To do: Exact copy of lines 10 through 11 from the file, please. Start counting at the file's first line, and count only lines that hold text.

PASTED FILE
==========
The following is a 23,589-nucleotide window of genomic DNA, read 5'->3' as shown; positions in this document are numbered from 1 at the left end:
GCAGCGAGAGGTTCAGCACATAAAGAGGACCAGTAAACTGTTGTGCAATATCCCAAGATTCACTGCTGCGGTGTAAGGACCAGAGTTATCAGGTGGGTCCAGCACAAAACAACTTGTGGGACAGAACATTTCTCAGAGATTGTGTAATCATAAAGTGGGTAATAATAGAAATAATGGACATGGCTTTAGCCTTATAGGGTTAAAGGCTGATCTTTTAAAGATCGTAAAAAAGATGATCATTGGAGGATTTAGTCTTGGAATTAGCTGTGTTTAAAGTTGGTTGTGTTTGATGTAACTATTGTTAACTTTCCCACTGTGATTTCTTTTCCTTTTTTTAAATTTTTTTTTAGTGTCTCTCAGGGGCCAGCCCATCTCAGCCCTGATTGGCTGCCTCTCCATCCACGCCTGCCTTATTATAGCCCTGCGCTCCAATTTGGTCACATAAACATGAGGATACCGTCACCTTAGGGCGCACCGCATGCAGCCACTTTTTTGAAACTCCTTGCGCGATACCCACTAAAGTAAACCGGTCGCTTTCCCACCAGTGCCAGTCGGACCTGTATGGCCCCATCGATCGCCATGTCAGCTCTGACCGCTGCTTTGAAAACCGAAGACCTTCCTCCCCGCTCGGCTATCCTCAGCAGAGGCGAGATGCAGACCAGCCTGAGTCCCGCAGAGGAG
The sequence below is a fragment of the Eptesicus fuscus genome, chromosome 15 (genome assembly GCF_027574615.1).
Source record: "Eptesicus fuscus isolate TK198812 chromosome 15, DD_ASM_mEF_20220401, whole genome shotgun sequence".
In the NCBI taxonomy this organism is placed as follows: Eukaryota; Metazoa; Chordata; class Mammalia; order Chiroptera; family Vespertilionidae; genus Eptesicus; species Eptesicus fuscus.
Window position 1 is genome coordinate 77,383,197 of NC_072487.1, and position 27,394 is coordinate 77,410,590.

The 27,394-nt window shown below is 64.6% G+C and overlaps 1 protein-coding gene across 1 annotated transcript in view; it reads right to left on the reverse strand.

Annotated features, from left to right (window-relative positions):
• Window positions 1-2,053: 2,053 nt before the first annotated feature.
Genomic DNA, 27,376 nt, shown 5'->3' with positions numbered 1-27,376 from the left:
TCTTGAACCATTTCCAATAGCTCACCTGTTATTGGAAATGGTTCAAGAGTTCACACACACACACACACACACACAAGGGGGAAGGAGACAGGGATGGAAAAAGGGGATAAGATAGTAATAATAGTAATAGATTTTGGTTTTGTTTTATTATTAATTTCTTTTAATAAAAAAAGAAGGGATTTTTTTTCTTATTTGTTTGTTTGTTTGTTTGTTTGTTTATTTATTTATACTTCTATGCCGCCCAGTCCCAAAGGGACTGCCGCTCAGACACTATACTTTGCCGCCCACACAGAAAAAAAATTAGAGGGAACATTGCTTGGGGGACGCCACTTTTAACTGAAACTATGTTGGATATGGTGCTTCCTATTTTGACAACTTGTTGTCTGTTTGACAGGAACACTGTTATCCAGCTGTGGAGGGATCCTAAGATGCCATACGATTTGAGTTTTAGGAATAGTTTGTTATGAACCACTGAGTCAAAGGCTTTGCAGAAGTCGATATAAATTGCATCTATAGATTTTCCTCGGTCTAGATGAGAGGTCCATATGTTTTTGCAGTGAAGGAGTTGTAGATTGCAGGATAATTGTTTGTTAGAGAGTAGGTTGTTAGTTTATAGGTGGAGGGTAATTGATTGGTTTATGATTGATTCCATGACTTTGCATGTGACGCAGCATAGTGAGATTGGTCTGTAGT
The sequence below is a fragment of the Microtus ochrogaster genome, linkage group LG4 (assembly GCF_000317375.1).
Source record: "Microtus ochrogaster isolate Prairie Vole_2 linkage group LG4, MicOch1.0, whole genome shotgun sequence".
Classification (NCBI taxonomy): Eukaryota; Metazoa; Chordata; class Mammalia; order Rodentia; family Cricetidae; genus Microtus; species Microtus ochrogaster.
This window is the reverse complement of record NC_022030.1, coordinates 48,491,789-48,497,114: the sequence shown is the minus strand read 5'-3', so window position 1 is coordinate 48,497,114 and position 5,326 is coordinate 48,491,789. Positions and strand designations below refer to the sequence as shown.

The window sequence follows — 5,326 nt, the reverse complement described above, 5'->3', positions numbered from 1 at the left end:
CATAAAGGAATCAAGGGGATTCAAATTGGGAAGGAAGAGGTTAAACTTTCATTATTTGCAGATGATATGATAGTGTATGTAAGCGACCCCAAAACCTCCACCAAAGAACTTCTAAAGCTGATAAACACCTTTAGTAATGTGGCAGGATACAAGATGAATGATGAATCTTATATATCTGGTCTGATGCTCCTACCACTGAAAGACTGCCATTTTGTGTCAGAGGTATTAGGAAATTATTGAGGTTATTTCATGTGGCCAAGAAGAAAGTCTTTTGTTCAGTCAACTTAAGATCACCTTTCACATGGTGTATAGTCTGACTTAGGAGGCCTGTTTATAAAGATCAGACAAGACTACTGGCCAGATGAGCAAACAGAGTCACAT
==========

Genomic DNA, 27,376 nt, shown 5'->3' with positions numbered 1-27,376 from the left:
TCTTGAACCATTTCCAATAGCTCACCTGTTATTGGAAATGGTTCAAGAGTTCACACACACACACACACACACACAAGGGGGAAGGAGACAGGGATGGAAAAAGGGGATAAGATAGTAATAATAGTAATAGATTTTGGTTTTGTTTTATTATTAATTTCTTTTAATAAAAAAAGAAGGGATTTTTTTTCTTATTTGTTTGTTTGTTTGTTTGTTTGTTTATTTATTTATACTTCTATGCCGCCCAGTCCCAAAGGGACTGCCGCTCAGACACTATACTTTGCCGCCCACACAGAAAAAAAATTAGAGGGAACATTGCTTGGGGGACGCCACTTTTAACTGAAACTATGTTGGATATGGTGCTTCCTATTTTGACAACTTGTTGTCTGTTTGACAGGAACACTGTTATCCAGCTGTGGAGGGATCCTAAGATGCCATACGATTTGAGTTTTAGGAATAGTTTGTTATGAACCACTGAGTCAAAGGCTTTGCAGAAGTCGATATAAATTGCATCTATAGATTTTCCTCGGTCTAGATGAGAGGTCCATATGTTTTTGCAGTGAAGGAGTTGTAGATTGCAGGATAATTGTTTGTTAGAGAGTAGGTTGTTAGTTTATAGGTGGAGGGTAATTGATTGGTTTATGATTGATTCCATGACTTTGCATGTGACGCAGCATAGTGAGATTGGTCTGTAGT